My Bookshelf: The Hard-Boiled Omnibus by Joseph T. “Cap” Shaw

My Bookshelf

The Hard-Boiled Omnibus: Early Stories from Black Mask, edited by Joseph T. “Cap” Shaw


Is there a more pivotal collection of stories from Black Mask than The Hard-Boiled Omnibus? Published by Simon and Schuster in 1946, this almost mythical hardcover featured fifteen stories selected by editor  Joseph T. “Cap” Shaw (1874-1952), who had also served as the editor of the legendary pulp from 1926 to 1936. Founded in 1920 by H. L. Mencken and George Jean Nathan, the magazine initially published everything from romance to western stories, but soon focussed on — and is fondly remembered and rightfully celebrated today —  for its detective fiction, and the gang of hard-boiled writers who graced its pages, including Carroll John Daly, Dashiell Hammett, Erle Stanley Gardner, Raymond Chandler, George Harmon Coxe, Raoul Whitfield, Paul Cain, Roger Torrey, Norbert Davis and more, all masters of the fast-paced, cynical, tough but (sometimes) tender crime yarns. 

This one featured stories from many of them… although the omission of Daly and Gardner, two of the most popular writers in the Black Mask stable, is still glaring. Were there rights issues or arguments about money, or did Shaw (or Simon & Schuster) just not think enough of them as writers to include them in the book? But it turns out that Gardner, at least, didn’t think much of his earlier work, and didn’t want to be included.

A 1952 paperback edition followed, but the order was changed, and several stories were dropped. You want the real deal, get the hard cover.

I’ve been wanting a copy for probably twenty-five years. But it can be pricey (I’ve seen it for over $200, lacking a dust jacket and in dubious condition). My copy (pictured above) only set me back $30 in 2019 and it’s a beauty. The penny pincher in me screamed, but I can live with it. I’m not really a collector; I’m more of a hoarder with intent, but I’d call that a bargain — the best I ever had.

There have since been other collections, most notably The Hard-Boiled Detective: Stories from Black Mask Magazine, 1920–1951, edited by Herbert Ruhm (1977), The Black Mask Boys: Masters in the Hard-Boiled School of Detective Fiction, edited by William F. Nolan (1985), and the massive The Black Lizard Big Book of Black Mask Stories, edited by Otto Penzler  in 2007, but none can match The Hard-Boiled Omnibus for influence or historical importance.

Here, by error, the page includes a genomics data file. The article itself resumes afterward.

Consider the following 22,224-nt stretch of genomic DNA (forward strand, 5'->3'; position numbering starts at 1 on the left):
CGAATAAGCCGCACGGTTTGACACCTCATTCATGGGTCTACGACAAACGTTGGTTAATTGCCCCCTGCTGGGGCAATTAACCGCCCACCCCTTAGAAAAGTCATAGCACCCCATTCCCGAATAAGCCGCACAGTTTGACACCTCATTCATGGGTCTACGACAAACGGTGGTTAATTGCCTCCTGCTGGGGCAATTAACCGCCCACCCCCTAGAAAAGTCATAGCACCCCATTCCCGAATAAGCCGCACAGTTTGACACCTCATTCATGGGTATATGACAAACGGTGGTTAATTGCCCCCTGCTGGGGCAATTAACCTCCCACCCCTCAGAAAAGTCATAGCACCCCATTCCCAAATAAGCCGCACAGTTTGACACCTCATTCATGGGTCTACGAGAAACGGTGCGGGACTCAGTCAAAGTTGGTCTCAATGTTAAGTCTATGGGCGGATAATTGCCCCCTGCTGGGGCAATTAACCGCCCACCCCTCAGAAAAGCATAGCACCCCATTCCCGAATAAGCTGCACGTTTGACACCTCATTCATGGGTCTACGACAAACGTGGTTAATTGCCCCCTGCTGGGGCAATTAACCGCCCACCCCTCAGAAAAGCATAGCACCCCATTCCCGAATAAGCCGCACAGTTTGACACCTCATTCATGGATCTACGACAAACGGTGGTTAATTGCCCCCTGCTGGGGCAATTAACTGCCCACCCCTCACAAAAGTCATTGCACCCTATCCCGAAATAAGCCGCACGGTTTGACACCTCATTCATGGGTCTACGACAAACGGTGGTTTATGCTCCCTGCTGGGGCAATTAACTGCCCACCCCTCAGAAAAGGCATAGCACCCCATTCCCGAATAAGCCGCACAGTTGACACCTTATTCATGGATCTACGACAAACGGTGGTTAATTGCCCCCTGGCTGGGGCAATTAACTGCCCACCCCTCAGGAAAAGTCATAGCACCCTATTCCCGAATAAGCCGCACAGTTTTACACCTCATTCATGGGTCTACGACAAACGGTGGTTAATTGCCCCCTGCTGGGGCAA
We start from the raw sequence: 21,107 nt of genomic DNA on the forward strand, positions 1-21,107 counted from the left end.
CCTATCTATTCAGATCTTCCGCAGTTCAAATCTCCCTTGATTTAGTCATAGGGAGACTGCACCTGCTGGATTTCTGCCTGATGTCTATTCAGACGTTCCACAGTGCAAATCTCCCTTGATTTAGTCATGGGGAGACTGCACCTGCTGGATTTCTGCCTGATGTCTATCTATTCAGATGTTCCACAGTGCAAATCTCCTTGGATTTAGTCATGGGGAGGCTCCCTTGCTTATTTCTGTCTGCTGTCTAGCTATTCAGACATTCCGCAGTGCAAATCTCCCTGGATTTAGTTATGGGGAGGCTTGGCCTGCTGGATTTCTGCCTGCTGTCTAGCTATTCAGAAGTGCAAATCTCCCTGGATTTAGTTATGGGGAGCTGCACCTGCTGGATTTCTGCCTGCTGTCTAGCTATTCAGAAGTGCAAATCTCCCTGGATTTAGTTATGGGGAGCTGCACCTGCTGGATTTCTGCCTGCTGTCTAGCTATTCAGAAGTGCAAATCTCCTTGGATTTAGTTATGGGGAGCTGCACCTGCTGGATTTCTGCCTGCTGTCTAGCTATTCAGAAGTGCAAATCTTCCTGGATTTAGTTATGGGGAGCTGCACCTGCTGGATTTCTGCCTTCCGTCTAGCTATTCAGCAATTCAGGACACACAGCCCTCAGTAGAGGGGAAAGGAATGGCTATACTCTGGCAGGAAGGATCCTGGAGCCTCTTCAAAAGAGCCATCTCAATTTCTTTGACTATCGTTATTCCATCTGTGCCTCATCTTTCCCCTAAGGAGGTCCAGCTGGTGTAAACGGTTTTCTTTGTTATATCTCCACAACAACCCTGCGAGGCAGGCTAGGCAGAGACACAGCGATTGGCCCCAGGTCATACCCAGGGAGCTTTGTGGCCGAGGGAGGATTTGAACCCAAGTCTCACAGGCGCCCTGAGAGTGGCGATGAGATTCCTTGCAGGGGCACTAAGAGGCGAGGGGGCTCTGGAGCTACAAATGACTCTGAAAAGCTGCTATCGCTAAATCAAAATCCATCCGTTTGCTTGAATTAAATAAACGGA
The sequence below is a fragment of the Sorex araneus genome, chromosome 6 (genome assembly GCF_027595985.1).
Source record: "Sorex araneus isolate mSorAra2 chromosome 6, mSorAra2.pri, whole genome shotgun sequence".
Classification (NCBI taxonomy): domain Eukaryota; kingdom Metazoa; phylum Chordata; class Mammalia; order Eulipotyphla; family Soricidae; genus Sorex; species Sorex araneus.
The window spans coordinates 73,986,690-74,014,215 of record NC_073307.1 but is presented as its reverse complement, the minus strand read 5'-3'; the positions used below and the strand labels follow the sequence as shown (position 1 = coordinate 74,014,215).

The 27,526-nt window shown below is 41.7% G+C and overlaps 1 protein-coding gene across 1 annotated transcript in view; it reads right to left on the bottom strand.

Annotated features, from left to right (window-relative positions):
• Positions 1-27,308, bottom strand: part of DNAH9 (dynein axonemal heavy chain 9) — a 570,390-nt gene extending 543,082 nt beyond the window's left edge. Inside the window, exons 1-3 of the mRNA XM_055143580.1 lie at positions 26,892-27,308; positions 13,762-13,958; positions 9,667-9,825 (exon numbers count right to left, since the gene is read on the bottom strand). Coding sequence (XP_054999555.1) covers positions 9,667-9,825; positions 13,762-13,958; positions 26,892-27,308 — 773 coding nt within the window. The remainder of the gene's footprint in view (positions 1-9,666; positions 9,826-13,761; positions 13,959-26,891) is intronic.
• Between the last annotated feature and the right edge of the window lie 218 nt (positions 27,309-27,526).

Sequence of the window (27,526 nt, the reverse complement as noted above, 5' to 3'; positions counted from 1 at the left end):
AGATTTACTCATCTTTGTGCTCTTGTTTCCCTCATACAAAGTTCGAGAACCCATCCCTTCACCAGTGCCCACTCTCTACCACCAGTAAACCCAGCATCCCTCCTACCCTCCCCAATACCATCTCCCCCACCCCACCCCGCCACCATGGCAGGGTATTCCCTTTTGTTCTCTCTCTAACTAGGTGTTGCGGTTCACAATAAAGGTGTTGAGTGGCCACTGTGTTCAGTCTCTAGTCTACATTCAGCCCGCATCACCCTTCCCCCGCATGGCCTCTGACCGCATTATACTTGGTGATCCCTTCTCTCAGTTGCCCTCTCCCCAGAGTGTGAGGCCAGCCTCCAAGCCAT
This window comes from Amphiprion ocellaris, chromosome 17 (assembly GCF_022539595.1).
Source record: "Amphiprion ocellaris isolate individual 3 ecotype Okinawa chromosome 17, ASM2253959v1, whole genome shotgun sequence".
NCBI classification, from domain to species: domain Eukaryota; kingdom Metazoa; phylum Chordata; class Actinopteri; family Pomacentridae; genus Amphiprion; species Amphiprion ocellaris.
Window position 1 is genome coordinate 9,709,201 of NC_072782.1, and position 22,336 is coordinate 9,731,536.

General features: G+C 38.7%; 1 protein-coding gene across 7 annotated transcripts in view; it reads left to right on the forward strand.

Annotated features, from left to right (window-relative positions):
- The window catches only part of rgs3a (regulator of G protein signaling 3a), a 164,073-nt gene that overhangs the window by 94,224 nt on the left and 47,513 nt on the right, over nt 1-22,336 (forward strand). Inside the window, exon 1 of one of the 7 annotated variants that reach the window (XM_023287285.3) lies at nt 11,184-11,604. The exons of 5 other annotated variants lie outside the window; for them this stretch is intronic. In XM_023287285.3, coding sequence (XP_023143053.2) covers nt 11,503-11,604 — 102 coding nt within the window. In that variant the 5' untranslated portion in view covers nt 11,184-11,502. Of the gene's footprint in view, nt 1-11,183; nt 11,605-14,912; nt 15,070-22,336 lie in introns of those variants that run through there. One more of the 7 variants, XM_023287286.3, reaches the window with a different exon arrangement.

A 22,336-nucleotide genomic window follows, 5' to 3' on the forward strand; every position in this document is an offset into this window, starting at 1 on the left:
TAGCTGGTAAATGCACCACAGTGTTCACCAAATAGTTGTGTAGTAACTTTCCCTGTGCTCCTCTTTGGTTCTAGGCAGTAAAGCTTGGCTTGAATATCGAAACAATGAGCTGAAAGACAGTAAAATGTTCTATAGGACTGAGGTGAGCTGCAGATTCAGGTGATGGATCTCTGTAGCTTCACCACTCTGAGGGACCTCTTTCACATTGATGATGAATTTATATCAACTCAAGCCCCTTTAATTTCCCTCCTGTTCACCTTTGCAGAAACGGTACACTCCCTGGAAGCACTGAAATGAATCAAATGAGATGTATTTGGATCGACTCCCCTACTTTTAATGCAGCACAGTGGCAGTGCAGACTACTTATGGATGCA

* * * * *

Shaw, Joseph T., editor.
Simon & Shuster, 1946.
The first anthology to ever attempt to cover the genre. A sampling of a dozen classic pulp stories from Black Mask, chosen by the magazine’s best and most influential author, Cap Shaw himself. Includes seminal stories from Lester Dent, Ramon Decolta , Raymond Chandler, Dashiell Hammett, Raoul Whitfield, Norbert Davis, Paul Cain, Roger Torrey, George Harmon Coxe and others.

  • TABLE OF CONTENTS (1946 edition)
  • Introduction by Joseph T. Shaw
  • “The Devil Suit,” by J.J. Des Ormeaux (Forrest Rosaire) (not included in paperback edition)
  • “Taking His Time“ by Reuben Jennings Shay
  • “Fly Paper” by Dashiell Hammett (The Continental Op)
  • “Death in the Pasig ” by Ramon Decolta (Jo Gar)
  • “The Man Who Liked Dogs” by Raymond Chandler (Carmady)
  • “Red Goose” by Norbert Davis
  • “Murder Mixup,” by George Harmon Coxe (Flashgun Casey; not included in paperback edition)
  • “Red 71” by Paul Cain
  • “Inside Job” by Raoul Whitfield
  • “Sail” by Lester Dent (Oscar Sail)
  • “Sister Act,” by Charles G. Booth (“Handsome” Blair; not included in paperback edition)
  • “Best Man,” by Thomas Walsh
  • “Kick-Back,” by Ed Lybeck (Harrigan)
  • “Clean Sweep,” by Roger Torrey
  • “South Wind,” by Theodore Tinsley


  • Black Mask could pick ’em in the thirties. Of these fifteen novelette stories, at least eleven appear masterly even to a non-afficiando such as I. Action takes the place of detection and there’s more blood than you can shake a stick at. There’s also some very effective writing.”
    Lenore Glen Offord (November 24, 1946, San Francisco Chronicle)


Respectfully submitted by Kevin Burton Smith.

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